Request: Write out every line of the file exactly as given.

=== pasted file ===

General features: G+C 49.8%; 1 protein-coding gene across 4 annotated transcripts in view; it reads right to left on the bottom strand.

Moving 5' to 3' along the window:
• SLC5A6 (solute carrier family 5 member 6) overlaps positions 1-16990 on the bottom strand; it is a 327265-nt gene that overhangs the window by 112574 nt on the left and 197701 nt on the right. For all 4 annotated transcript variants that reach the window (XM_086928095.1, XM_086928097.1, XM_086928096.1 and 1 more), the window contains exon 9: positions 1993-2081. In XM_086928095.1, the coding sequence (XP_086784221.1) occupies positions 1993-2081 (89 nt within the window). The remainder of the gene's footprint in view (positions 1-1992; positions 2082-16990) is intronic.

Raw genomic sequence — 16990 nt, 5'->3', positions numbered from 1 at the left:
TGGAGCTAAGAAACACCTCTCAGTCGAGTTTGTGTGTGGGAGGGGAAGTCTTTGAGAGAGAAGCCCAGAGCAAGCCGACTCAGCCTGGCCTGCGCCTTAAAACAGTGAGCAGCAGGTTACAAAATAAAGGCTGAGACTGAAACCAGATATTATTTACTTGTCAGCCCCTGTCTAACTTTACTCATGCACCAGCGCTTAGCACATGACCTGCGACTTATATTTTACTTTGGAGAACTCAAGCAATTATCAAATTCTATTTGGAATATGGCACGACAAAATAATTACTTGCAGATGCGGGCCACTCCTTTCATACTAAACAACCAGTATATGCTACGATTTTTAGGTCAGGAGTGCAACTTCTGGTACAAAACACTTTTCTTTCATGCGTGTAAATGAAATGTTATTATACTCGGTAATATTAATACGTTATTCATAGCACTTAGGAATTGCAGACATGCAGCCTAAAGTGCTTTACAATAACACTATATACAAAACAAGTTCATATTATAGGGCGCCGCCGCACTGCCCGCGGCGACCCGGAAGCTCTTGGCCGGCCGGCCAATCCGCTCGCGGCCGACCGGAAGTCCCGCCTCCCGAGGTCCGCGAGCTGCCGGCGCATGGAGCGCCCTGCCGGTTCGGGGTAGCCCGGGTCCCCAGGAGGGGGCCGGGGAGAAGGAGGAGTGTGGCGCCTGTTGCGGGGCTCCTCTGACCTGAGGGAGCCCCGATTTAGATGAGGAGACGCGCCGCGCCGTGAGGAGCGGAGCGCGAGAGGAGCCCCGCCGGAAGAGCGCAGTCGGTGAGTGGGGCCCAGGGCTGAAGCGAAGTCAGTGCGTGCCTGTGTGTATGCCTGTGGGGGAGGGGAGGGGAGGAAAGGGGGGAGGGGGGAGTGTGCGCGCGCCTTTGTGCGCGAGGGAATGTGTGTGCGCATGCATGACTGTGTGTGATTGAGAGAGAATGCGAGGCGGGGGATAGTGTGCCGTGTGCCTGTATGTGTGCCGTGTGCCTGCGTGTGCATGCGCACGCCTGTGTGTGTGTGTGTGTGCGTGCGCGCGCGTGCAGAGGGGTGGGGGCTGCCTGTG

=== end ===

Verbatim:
General features: G+C 49.8%; 1 protein-coding gene across 4 annotated transcripts in view; it reads right to left on the bottom strand.

Moving 5' to 3' along the window:
• SLC5A6 (solute carrier family 5 member 6) overlaps positions 1-16990 on the bottom strand; it is a 327265-nt gene that overhangs the window by 112574 nt on the left and 197701 nt on the right. For all 4 annotated transcript variants that reach the window (XM_086928095.1, XM_086928097.1, XM_086928096.1 and 1 more), the window contains exon 9: positions 1993-2081. In XM_086928095.1, the coding sequence (XP_086784221.1) occupies positions 1993-2081 (89 nt within the window). The remainder of the gene's footprint in view (positions 1-1992; positions 2082-16990) is intronic.

Raw genomic sequence — 16990 nt, 5'->3', positions numbered from 1 at the left:
TGGAGCTAAGAAACACCTCTCAGTCGAGTTTGTGTGTGGGAGGGGAAGTCTTTGAGAGAGAAGCCCAGAGCAAGCCGACTCAGCCTGGCCTGCGCCTTAAAACAGTGAGCAGCAGGTTACAAAATAAAGGCTGAGACTGAAACCAGATATTATTTACTTGTCAGCCCCTGTCTAACTTTACTCATGCACCAGCGCTTAGCACATGACCTGCGACTTATATTTTACTTTGGAGAACTCAAGCAATTATCAAATTCTATTTGGAATATGGCACGACAAAATAATTACTTGCAGATGCGGGCCACTCCTTTCATACTAAACAACCAGTATATGCTACGATTTTTAGGTCAGGAGTGCAACTTCTGGTACAAAACACTTTTCTTTCATGCGTGTAAATGAAATGTTATTATACTCGGTAATATTAATACGTTATTCATAGCACTTAGGAATTGCAGACATGCAGCCTAAAGTGCTTTACAATAACACTATATACAAAACAAGTTCATATTATAGGGCGCCGCCGCACTGCCCGCGGCGACCCGGAAGCTCTTGGCCGGCCGGCCAATCCGCTCGCGGCCGACCGGAAGTCCCGCCTCCCGAGGTCCGCGAGCTGCCGGCGCATGGAGCGCCCTGCCGGTTCGGGGTAGCCCGGGTCCCCAGGAGGGGGCCGGGGAGAAGGAGGAGTGTGGCGCCTGTTGCGGGGCTCCTCTGACCTGAGGGAGCCCCGATTTAGATGAGGAGACGCGCCGCGCCGTGAGGAGCGGAGCGCGAGAGGAGCCCCGCCGGAAGAGCGCAGTCGGTGAGTGGGGCCCAGGGCTGAAGCGAAGTCAGTGCGTGCCTGTGTGTATGCCTGTGGGGGAGGGGAGGGGAGGAAAGGGGGGAGGGGGGAGTGTGCGCGCGCCTTTGTGCGCGAGGGAATGTGTGTGCGCATGCATGACTGTGTGTGATTGAGAGAGAATGCGAGGCGGGGGATAGTGTGCCGTGTGCCTGTATGTGTGCCGTGTGCCTGCGTGTGCATGCGCACGCCTGTGTGTGTGTGTGTGTGCGTGCGCGCGCGTGCAGAGGGGTGGGGGCTGCCTGTG